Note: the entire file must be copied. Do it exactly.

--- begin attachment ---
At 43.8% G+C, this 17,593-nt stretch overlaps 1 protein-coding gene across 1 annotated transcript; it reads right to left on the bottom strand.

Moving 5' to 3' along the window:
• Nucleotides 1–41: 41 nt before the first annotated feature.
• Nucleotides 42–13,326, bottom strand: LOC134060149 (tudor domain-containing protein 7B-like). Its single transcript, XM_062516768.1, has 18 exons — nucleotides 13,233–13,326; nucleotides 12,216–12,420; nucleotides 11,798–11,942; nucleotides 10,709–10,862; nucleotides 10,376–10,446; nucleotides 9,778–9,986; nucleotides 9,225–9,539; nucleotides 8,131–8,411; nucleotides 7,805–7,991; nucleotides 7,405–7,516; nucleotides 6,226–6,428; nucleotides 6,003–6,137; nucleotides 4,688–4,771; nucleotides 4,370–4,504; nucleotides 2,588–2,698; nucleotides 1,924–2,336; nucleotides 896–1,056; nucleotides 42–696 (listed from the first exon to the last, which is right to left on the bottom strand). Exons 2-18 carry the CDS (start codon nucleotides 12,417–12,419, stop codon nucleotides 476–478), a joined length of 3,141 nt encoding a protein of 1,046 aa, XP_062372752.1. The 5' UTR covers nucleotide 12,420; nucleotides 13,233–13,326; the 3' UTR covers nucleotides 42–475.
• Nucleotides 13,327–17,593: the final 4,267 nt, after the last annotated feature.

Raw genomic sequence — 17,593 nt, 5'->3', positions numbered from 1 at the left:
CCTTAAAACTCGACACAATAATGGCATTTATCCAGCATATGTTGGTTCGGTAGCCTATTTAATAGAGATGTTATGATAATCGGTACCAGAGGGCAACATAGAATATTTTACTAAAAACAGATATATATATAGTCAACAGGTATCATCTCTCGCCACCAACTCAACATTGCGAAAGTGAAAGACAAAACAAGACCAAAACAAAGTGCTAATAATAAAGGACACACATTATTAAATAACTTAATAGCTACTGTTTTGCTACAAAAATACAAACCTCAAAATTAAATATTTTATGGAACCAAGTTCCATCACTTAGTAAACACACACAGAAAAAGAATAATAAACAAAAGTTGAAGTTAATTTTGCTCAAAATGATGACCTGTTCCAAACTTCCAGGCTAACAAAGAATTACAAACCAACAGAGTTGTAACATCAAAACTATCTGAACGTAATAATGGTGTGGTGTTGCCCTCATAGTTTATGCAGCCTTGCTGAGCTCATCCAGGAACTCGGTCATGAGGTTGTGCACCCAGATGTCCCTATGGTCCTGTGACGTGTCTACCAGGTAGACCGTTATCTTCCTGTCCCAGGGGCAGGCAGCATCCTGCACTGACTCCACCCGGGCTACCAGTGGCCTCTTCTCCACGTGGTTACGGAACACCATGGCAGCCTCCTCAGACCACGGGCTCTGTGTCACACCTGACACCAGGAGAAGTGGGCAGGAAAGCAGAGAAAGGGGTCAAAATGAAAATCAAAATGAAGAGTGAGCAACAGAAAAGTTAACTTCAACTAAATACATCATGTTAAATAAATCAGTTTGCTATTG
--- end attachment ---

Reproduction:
At 43.8% G+C, this 17,593-nt stretch overlaps 1 protein-coding gene across 1 annotated transcript; it reads right to left on the bottom strand.

Moving 5' to 3' along the window:
• Nucleotides 1–41: 41 nt before the first annotated feature.
• Nucleotides 42–13,326, bottom strand: LOC134060149 (tudor domain-containing protein 7B-like). Its single transcript, XM_062516768.1, has 18 exons — nucleotides 13,233–13,326; nucleotides 12,216–12,420; nucleotides 11,798–11,942; nucleotides 10,709–10,862; nucleotides 10,376–10,446; nucleotides 9,778–9,986; nucleotides 9,225–9,539; nucleotides 8,131–8,411; nucleotides 7,805–7,991; nucleotides 7,405–7,516; nucleotides 6,226–6,428; nucleotides 6,003–6,137; nucleotides 4,688–4,771; nucleotides 4,370–4,504; nucleotides 2,588–2,698; nucleotides 1,924–2,336; nucleotides 896–1,056; nucleotides 42–696 (listed from the first exon to the last, which is right to left on the bottom strand). Exons 2-18 carry the CDS (start codon nucleotides 12,417–12,419, stop codon nucleotides 476–478), a joined length of 3,141 nt encoding a protein of 1,046 aa, XP_062372752.1. The 5' UTR covers nucleotide 12,420; nucleotides 13,233–13,326; the 3' UTR covers nucleotides 42–475.
• Nucleotides 13,327–17,593: the final 4,267 nt, after the last annotated feature.

Raw genomic sequence — 17,593 nt, 5'->3', positions numbered from 1 at the left:
CCTTAAAACTCGACACAATAATGGCATTTATCCAGCATATGTTGGTTCGGTAGCCTATTTAATAGAGATGTTATGATAATCGGTACCAGAGGGCAACATAGAATATTTTACTAAAAACAGATATATATATAGTCAACAGGTATCATCTCTCGCCACCAACTCAACATTGCGAAAGTGAAAGACAAAACAAGACCAAAACAAAGTGCTAATAATAAAGGACACACATTATTAAATAACTTAATAGCTACTGTTTTGCTACAAAAATACAAACCTCAAAATTAAATATTTTATGGAACCAAGTTCCATCACTTAGTAAACACACACAGAAAAAGAATAATAAACAAAAGTTGAAGTTAATTTTGCTCAAAATGATGACCTGTTCCAAACTTCCAGGCTAACAAAGAATTACAAACCAACAGAGTTGTAACATCAAAACTATCTGAACGTAATAATGGTGTGGTGTTGCCCTCATAGTTTATGCAGCCTTGCTGAGCTCATCCAGGAACTCGGTCATGAGGTTGTGCACCCAGATGTCCCTATGGTCCTGTGACGTGTCTACCAGGTAGACCGTTATCTTCCTGTCCCAGGGGCAGGCAGCATCCTGCACTGACTCCACCCGGGCTACCAGTGGCCTCTTCTCCACGTGGTTACGGAACACCATGGCAGCCTCCTCAGACCACGGGCTCTGTGTCACACCTGACACCAGGAGAAGTGGGCAGGAAAGCAGAGAAAGGGGTCAAAATGAAAATCAAAATGAAGAGTGAGCAACAGAAAAGTTAACTTCAACTAAATACATCATGTTAAATAAATCAGTTTGCTATTG